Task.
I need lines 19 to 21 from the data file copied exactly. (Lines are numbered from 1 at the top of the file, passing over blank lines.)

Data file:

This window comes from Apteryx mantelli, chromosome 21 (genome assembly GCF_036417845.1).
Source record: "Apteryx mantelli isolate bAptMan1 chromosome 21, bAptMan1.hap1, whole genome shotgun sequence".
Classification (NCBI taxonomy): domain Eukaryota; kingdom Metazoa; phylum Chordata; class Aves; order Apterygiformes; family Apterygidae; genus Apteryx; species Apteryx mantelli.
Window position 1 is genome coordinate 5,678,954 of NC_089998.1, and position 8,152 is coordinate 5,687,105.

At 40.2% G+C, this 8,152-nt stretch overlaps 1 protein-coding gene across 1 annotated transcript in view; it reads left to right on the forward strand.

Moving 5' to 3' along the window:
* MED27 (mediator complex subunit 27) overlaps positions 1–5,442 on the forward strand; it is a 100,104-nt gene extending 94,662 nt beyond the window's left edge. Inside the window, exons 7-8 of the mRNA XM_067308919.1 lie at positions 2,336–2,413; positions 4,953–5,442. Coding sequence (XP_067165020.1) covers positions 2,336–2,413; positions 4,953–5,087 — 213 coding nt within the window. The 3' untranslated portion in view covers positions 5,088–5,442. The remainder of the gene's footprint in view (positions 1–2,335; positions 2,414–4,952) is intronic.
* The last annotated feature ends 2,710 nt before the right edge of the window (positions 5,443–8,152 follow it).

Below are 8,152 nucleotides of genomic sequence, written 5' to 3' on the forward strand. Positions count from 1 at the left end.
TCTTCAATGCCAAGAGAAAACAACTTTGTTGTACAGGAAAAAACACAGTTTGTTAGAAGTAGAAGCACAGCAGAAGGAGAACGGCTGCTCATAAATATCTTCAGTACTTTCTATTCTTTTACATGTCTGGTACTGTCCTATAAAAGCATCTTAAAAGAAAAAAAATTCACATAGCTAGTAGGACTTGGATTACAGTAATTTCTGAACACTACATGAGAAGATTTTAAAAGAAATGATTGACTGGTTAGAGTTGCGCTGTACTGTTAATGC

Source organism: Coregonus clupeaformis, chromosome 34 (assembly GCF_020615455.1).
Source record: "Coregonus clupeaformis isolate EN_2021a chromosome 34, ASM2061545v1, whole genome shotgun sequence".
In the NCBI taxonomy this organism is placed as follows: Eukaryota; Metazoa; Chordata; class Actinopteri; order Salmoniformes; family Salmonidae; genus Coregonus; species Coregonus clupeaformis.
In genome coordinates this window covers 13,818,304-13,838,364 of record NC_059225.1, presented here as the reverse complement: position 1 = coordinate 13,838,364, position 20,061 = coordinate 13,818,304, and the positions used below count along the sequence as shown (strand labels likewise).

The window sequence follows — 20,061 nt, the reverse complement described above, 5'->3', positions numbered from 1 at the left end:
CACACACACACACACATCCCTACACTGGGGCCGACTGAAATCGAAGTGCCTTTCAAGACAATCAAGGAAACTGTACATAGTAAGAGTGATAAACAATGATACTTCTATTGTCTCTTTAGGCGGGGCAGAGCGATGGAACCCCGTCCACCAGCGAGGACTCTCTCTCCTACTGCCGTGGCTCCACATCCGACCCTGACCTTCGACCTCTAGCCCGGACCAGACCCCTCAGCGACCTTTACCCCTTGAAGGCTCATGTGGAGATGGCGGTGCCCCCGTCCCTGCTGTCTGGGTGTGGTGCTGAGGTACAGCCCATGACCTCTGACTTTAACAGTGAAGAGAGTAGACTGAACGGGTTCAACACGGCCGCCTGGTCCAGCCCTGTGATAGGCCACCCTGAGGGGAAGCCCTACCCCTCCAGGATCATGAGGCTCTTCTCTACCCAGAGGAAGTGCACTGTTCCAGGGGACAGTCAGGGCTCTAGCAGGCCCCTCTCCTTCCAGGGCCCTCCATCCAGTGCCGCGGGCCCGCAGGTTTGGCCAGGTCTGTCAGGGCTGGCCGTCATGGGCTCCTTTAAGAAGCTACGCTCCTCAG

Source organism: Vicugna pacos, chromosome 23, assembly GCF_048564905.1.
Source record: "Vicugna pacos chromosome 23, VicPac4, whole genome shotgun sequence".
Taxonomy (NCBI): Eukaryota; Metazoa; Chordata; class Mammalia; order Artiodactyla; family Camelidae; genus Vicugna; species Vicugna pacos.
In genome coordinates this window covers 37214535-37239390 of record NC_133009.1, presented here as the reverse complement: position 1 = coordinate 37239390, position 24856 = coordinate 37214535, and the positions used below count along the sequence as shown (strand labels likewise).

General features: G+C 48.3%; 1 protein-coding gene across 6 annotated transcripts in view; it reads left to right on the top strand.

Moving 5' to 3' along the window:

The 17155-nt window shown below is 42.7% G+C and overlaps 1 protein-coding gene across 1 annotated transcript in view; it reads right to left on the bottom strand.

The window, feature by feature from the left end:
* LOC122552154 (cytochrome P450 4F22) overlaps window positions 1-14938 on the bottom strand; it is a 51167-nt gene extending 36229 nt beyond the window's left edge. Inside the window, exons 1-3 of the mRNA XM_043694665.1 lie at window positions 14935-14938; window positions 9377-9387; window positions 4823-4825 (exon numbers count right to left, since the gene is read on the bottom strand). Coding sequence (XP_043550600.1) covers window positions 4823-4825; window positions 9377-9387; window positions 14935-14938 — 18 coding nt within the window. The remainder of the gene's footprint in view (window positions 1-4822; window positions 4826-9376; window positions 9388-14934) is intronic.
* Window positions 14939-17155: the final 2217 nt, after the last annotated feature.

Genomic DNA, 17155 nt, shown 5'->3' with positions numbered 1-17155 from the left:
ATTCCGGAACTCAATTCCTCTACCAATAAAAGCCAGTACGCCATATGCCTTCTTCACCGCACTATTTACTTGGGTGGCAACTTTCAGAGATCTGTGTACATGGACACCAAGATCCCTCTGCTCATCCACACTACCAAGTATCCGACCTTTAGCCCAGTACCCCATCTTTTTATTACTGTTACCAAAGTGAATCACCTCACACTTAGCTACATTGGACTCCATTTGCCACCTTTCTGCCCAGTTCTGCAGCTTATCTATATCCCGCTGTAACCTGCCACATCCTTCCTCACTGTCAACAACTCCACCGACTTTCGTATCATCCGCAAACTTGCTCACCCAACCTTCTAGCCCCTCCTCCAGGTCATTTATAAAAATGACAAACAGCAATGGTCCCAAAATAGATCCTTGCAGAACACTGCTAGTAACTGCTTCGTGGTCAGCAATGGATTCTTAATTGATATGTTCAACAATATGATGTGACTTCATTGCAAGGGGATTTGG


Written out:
Taxonomy (NCBI): Eukaryota; Metazoa; Chordata; class Mammalia; order Artiodactyla; family Camelidae; genus Vicugna; species Vicugna pacos.
In genome coordinates this window covers 37214535-37239390 of record NC_133009.1, presented here as the reverse complement: position 1 = coordinate 37239390, position 24856 = coordinate 37214535, and the positions used below count along the sequence as shown (strand labels likewise).

General features: G+C 48.3%; 1 protein-coding gene across 6 annotated transcripts in view; it reads left to right on the top strand.